A draft contract of sale was sent by the plaintiff’s lawyer to the defendant for completion and execution. Three days after the contract of sale had been sent by the legal representative of the plaintiff, the defendant’s agent emailed the plaintiff back announcing their desire to withdraw from the “negotiations”.

However, what transpired was the defendant was negotiating with another buyer at the same time unbeknownst to the plaintiff, and subsequently, the defendant entered into a contract with the other party. As a result, the plaintiff alleged that there was a valid binding contract, while the defendant denied that any contract was formed.

The issues

The main issues that Martin J had to consider were whether there was a contract of sale, and whether the defendants were legally bound by the email exchanges and whether the correspondence was enforceable under s 59 of the Property Law Act 1974 (QLD) (PLA):

59 Contracts for sale etc. of land to be in writing

No action may be brought upon any contract for the sale or other disposition of land or any interest in land unless the contract upon which such action is brought, or some memorandum or note of the contract, is in writing, and signed by the party to be charged, or by some person by the party lawfully authorised.

Martin J looked to the joint decision of Dixon CJ, McTiernan and Kitto JJ in Masters v Cameron [1954] HCA 72; (1954) 91 CLR 353 with the justices stating, (at 360) “[w]here parties who have been in negotiation reach agreement upon terms of a contractual nature and also agree that the subject matter of their negotiation is to be dealt with by a formal contract, the case may belong to any of three classes.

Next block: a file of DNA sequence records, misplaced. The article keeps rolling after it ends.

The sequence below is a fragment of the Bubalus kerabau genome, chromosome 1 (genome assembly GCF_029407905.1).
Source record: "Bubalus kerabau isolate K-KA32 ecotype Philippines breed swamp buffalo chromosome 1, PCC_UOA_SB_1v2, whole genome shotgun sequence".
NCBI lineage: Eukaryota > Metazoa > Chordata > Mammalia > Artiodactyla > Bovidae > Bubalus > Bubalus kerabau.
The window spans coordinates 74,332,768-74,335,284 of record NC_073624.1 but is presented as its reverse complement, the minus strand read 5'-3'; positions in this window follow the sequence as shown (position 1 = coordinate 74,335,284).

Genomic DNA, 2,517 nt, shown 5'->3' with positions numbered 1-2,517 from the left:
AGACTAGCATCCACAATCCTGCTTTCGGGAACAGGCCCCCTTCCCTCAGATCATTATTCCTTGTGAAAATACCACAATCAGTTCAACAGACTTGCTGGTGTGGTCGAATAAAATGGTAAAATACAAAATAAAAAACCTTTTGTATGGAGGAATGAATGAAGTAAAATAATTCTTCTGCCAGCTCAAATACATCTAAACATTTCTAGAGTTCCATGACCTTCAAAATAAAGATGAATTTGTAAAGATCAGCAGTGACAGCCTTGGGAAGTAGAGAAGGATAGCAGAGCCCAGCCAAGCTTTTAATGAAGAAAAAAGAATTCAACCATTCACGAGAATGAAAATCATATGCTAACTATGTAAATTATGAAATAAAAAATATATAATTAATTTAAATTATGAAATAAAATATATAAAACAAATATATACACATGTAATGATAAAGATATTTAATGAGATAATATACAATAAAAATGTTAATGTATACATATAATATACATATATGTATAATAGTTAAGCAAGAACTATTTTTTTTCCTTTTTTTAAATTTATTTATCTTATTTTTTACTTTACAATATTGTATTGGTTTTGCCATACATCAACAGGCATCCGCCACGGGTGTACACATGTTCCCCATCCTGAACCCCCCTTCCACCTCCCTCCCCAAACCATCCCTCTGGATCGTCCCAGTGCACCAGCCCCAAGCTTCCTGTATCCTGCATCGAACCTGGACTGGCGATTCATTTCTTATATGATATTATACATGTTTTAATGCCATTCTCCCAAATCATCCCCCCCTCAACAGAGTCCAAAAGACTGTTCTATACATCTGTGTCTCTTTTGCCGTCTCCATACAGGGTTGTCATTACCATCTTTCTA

(1) It may be one in which the parties have reached finality in arranging all the terms of their bargain and intend to be immediately bound to the performance of those terms, but at the same time propose to have the terms restated in a form which will be fuller or more precise but not different in effect.

(2) It may be a case in which the parties have completely agreed upon all the terms of their bargain and intend no departure from or addition to that which their agreed terms express or imply, but nevertheless have made performance of one or more of the terms conditional upon the execution of a formal document.